How to deal with workplace stress

I’m stressed out!” is something we hear a lot in the workplace. While life is extremely dull without some mind-sharpening challenges to get the blood pumping, too much of a challenge can cause the challenger to feel a sense of hopeless despair (read: stress).

When it comes to work, some stress can kick productivity up a notch, but too much can send it into a nosedive.

Contrary to popular belief, working in a bank may not be more stressful than, say, working for an events company, even though the latter may seem more “fun.” Even the happiest, most colourful work environment, with the coolest-sounding job can and will engender some sort of stress in the person actually doing the job, as deadlines and pressures exist even in the hippest company.

That said, stress doesn’t originate from deadlines and expectations alone. There is a host of factors, ranging from work to colleagues, and even some that stem from you. Discrimination and the denial of rights are also factors that cause people to daydream about either running the offender(s) over with a large vehicle or walking out the door and to never return. But, since stress is something that everybody encounters everywhere, we’ll talk about workplace stress, and how to deal with it in a non-violent manner.

Stress and its factors

There are many definitions for “stress” but one commonly accepted concept is that workplace stress is a result of the interaction between an individual and his or her work environment; the result being an awareness that he or she cannot cope with the present demands.

“Stress-causers” include:

The job itself and what it entails: Graveyard shifts, constant threats of violence or other dangers (police work, etc) make up some stress factors. Having to travel great distances every day to get to the office is also a factor that can slowly build up over time.

Unrealistic demands: Excessive deadlines, overly heavy workloads and a never-ending inflow of new pressures can cause anyone to snap.

Personal factors: An inability to get along with colleagues, family pressure and health constraints that prevent one from fully performing his or her duties are all stress-causers as well. Nobody can fully compartmentalise, so what affects an employee’s life outside of work could very likely affect him at work, too.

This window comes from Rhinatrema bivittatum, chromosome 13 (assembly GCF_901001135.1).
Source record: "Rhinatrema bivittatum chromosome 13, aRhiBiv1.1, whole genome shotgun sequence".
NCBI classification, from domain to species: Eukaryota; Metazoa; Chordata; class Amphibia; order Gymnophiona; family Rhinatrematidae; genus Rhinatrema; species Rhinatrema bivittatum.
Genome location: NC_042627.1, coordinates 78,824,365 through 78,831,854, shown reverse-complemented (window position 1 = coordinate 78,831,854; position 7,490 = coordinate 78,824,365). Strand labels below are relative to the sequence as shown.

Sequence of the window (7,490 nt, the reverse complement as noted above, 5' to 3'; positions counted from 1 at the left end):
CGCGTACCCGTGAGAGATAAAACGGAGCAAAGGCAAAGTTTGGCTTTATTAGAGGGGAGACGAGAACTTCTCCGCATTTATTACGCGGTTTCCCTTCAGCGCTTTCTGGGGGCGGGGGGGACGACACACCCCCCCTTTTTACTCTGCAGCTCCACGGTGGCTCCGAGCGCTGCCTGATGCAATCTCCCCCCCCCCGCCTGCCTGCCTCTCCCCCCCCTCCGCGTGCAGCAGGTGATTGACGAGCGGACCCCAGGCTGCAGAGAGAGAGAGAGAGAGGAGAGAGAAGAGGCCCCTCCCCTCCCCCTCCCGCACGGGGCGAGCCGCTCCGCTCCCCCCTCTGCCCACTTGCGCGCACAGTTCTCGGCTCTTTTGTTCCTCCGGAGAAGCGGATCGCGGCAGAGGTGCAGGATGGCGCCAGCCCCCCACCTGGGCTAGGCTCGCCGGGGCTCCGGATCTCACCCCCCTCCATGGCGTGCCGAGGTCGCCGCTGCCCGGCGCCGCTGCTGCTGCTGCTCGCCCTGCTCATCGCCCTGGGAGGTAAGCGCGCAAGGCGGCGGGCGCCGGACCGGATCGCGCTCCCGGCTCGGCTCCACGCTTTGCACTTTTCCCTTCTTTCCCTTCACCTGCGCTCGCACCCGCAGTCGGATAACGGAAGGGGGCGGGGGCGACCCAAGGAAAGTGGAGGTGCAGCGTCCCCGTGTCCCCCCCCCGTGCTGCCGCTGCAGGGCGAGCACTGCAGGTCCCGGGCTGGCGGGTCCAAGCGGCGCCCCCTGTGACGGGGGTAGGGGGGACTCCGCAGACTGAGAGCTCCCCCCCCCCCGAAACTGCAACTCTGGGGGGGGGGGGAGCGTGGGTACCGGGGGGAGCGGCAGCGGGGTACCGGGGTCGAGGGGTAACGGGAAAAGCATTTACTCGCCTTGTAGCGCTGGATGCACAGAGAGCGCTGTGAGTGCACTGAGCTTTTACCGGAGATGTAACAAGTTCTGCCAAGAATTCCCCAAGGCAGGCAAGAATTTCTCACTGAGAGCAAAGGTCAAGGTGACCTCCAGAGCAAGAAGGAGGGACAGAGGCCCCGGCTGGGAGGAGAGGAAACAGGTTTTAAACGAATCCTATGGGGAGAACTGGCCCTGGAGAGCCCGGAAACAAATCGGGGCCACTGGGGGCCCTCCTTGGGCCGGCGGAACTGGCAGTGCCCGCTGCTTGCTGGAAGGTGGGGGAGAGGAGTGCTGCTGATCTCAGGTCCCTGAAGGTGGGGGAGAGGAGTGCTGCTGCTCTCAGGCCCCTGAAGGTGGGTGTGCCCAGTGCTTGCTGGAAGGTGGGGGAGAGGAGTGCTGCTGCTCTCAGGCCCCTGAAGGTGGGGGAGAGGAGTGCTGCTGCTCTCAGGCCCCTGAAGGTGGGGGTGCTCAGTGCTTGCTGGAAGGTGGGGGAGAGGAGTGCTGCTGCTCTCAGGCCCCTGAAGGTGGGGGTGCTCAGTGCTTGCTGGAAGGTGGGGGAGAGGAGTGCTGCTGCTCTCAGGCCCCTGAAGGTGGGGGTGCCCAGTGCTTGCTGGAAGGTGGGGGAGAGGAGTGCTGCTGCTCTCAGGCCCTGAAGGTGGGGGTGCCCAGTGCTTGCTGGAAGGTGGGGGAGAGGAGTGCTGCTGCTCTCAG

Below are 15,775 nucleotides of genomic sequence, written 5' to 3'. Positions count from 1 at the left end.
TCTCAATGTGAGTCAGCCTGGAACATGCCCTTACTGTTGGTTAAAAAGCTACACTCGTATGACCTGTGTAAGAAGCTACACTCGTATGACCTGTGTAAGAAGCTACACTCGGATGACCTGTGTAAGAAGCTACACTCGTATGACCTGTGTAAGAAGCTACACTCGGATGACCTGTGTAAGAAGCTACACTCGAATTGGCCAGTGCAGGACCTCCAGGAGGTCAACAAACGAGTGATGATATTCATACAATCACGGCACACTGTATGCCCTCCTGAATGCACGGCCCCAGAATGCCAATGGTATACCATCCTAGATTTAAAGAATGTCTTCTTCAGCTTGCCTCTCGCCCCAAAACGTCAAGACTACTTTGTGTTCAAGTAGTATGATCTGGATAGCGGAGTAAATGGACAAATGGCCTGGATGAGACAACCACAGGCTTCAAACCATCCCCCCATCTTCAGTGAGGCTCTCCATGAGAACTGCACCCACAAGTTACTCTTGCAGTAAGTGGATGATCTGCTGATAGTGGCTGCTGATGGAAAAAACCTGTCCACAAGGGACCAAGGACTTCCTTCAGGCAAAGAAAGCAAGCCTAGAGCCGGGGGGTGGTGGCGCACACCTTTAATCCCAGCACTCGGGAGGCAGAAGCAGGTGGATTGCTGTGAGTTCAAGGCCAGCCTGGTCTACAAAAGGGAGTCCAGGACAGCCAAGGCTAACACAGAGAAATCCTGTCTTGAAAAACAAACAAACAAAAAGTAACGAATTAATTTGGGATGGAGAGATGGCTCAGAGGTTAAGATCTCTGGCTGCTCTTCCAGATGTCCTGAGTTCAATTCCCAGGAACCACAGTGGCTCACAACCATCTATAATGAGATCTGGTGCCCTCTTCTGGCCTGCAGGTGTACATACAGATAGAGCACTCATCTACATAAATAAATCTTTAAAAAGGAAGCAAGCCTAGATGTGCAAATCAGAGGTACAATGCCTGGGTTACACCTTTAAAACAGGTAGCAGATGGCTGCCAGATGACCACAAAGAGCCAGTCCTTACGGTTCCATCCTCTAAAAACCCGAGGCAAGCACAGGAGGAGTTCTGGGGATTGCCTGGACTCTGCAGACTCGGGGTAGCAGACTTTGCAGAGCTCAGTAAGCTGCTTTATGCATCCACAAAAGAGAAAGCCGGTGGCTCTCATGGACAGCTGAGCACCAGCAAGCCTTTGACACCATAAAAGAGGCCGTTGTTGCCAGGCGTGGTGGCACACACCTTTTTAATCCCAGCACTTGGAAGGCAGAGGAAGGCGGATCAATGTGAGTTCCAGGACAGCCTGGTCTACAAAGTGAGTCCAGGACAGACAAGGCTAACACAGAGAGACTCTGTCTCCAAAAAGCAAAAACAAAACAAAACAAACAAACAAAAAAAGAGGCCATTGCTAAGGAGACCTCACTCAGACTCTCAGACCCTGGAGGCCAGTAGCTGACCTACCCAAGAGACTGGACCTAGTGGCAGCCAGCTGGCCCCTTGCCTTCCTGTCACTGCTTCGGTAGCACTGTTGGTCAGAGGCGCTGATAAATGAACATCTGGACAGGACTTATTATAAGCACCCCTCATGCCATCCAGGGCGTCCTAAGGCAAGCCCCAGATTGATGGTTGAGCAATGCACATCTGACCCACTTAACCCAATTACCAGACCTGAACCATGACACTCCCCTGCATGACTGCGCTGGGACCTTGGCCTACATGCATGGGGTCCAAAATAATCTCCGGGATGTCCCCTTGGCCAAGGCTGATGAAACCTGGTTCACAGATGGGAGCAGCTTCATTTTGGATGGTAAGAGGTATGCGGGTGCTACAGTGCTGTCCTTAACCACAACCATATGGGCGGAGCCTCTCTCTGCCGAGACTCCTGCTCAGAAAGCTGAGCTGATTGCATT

Handling stressed employees

If you’re an employee facing stress, tell someone about it, be it your supervisor or boss. Employers should be alert to signs of stress in their employees, but logically speaking it is impossible to scrutinise every single person (much more so in large companies) for signs of stress. Employees need to help themselves by speaking up, so from a HR aspect it would probably be wise to make sure there are procedures in place for employees to report their problems, while giving them the assurance that someone will give them the assistance they need.

If you’re an employer with a stressed employee, take some time to uncover the contributing factors that have led to the circumstances. If it’s within the company, then you are in a position – technically speaking – to address the issues and hopefully make a change that could benefit other employees who have yet to speak up.

If it’s due to outside factors – family, a second job, etc – that fall beyond your limitations as an employer, then it is up to you to ensure that these factors do not run a risk of harming your employee nor the other employees in the company.

It might help to have simple guidelines and procedures in place; in the event that an employee is temporarily impaired, whatever the source, steps can be taken to ensure that there is no risk of harm befalling the other people in your employ.

Handling stress

First things first: Identify your stress triggers. What makes you feel pressured? What would you like to change about your workplace/job/situation? If you can’t answer these questions off the cuff, try this:

For one week, make notes whenever you feel physically, mentally or emotionally pressured. Describe the situation, including details such as your location, the people involved, and your emotional response. Were you scared? Angry? These details will help you pinpoint your triggers.

Once you can confidently point to some specific stress causes, it’s time to tackle them. If, for example, your trouble lies in how you’re not given enough free rein at work due to a boss who micro-manages, then perhaps you need to ask him how you may be given more autonomy over how you handle your work.

If your stress is triggered by a difficulty in maintaining a work-life balance – having to leave at lunchtime to pick your child up from school, for example – then you might have to do some re-evaluating. For instance, you could pay someone to pick your child up, or you could use a bus service.

Remember, you are not alone. Talking to someone about the pressure you’re feeling could help – they could see solutions that you’ve missed, or play a part in easing the burden somewhat.